2) Sneaker – a non-competitive male of a smaller size and aggression level that kind of stalks a Territorial and its female companion and waits until the female lays her eggs.  At this point, Sneaker male will dart in, race past an unsuspecting (and soon to be cuckolded) Territorial male, release his sperm cloud and reap the sweet fruit that the other chump sowed.   Think of this as the ultimate fish c*ckblock.

3) Satellite – I still don’t fully understand the concept of a Satellite, except to say that it impersonates the female fish in appearance.  Said “female” will then follow an established couple, descend, and eventually inserts itself between the existing male and female pair.  The male does not notice at this point because he thinks that he is not guarding two females.  Satellite will then wait for the female to lay her eggs, where he then fertilizes them, and like Sneaker, swims away before Territorial male can inflict too much physical damage.  Think of this as the ultimate fish drag queen.

Both the Sneaker and the Satellite often get roughed up pretty badly from their repeated attempts to steal females from dominant males.  So why haven’t those two strategies died out when they are pretty risky?  How are they sticking around long enough to pass on their puny or girly-looking genes onto the next fish generation?  Mainly, the strategies are successful in their own ways.  Neither the Sneaker nor the Satellites need to invest much effort in protecting a single female, or in following her around during the mating season.  Because of this, they can attempt to ruin the baby-making process for several females, thereby increasing their chances of success.  So the result is a combination of all three, Territorials, Sneakers, and Satellites, surviving.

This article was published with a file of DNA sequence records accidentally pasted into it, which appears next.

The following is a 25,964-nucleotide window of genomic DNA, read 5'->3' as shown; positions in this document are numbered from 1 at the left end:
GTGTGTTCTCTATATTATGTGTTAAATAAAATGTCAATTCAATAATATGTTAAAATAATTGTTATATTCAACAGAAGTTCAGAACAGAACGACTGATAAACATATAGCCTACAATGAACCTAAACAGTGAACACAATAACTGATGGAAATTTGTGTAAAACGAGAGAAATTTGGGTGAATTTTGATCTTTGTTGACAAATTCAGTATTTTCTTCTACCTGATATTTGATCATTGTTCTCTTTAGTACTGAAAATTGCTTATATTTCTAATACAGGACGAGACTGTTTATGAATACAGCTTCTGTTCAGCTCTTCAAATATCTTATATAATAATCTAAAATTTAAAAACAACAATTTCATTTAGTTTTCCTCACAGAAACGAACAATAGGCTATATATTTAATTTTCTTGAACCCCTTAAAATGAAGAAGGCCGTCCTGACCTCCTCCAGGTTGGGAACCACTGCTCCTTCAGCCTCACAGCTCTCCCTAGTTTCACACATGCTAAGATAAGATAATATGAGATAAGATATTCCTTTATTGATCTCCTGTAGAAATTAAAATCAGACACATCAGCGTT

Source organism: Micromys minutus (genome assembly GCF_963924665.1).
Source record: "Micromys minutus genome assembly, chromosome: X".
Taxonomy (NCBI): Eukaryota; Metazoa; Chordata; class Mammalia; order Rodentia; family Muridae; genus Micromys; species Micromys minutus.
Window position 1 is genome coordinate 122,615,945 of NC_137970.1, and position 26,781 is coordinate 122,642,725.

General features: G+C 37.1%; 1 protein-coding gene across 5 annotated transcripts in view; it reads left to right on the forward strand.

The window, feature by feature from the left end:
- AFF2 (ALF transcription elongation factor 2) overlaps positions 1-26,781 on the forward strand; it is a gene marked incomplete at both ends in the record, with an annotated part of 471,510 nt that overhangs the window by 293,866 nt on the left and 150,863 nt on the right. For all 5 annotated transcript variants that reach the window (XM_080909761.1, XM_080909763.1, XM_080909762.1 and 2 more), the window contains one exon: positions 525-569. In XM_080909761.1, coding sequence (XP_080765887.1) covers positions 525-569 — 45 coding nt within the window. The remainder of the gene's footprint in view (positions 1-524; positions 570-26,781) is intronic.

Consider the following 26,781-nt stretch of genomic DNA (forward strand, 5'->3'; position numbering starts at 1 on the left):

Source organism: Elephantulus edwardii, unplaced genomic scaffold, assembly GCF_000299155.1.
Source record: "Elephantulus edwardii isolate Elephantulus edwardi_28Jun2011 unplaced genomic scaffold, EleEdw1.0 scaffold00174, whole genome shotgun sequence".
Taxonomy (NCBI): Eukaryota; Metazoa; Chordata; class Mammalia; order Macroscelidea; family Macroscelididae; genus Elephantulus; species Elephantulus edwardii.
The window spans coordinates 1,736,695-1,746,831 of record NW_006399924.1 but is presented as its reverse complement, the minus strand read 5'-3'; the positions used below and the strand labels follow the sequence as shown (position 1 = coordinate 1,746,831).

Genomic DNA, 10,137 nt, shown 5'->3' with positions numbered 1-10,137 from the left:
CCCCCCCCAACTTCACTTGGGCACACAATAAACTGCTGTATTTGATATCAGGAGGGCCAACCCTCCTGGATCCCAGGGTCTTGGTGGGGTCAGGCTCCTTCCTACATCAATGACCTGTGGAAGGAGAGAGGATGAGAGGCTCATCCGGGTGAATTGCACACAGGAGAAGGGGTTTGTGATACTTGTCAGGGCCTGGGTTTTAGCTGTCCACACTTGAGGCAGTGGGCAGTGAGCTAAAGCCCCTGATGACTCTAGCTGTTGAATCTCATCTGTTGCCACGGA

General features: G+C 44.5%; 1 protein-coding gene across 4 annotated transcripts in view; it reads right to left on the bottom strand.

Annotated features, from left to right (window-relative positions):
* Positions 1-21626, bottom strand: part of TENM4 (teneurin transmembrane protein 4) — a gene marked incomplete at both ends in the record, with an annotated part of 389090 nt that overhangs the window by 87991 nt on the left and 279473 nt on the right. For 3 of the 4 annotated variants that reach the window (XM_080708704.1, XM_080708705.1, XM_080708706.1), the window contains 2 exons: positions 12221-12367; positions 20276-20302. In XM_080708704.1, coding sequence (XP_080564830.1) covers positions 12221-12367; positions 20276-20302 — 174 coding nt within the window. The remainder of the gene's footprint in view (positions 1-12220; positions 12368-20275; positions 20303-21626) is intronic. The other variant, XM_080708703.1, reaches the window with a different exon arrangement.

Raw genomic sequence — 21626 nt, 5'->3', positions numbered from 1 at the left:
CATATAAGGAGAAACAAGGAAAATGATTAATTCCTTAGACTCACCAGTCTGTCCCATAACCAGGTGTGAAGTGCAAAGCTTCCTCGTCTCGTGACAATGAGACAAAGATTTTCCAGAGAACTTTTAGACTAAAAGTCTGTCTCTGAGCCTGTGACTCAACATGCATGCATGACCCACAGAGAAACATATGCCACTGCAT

**Extrapolation Time** (because what is a fish story if not an allegory for some human lesson?)

Our strategies at finding mates are things that work uniquely for our skill set and personality type.  It really pains me to see some of my nicer, more pure-hearted, sensitive friends trying to play the part of elusive assholes just to try and score more women.  Just like our fish counterparts, our own life success depends upon whether or not we play to our own specific strengths or weaknesses.

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I love to watch tennis.  It started back in 2003 when Andy Roddick’s career was just taking off.  Yeah, his poster was in my locker.  And then I saw this.

He may not have one a major title in almost a decade, but this dude’s funny.  He’s trying to be funny, right?

I even tried to learn to play tennis.  I bought the skirt, the polos, the visor, the racket.   Yeah, and I diligently went to lessons . . . six times.  Tennis wasn’t my thing, I had floppy badminton wrists.  And then I decided my obsession was best confined to the tv screen.

One of the cool things about tennis now is the hawk-eye technology, that allows players to challenge linesman calls.  It shows this fancy computer generated replay of the ball as it is travelling across the court, including leaving a mark where the ball hits the surface.

My top three childhood theories for how Hawk-eye works: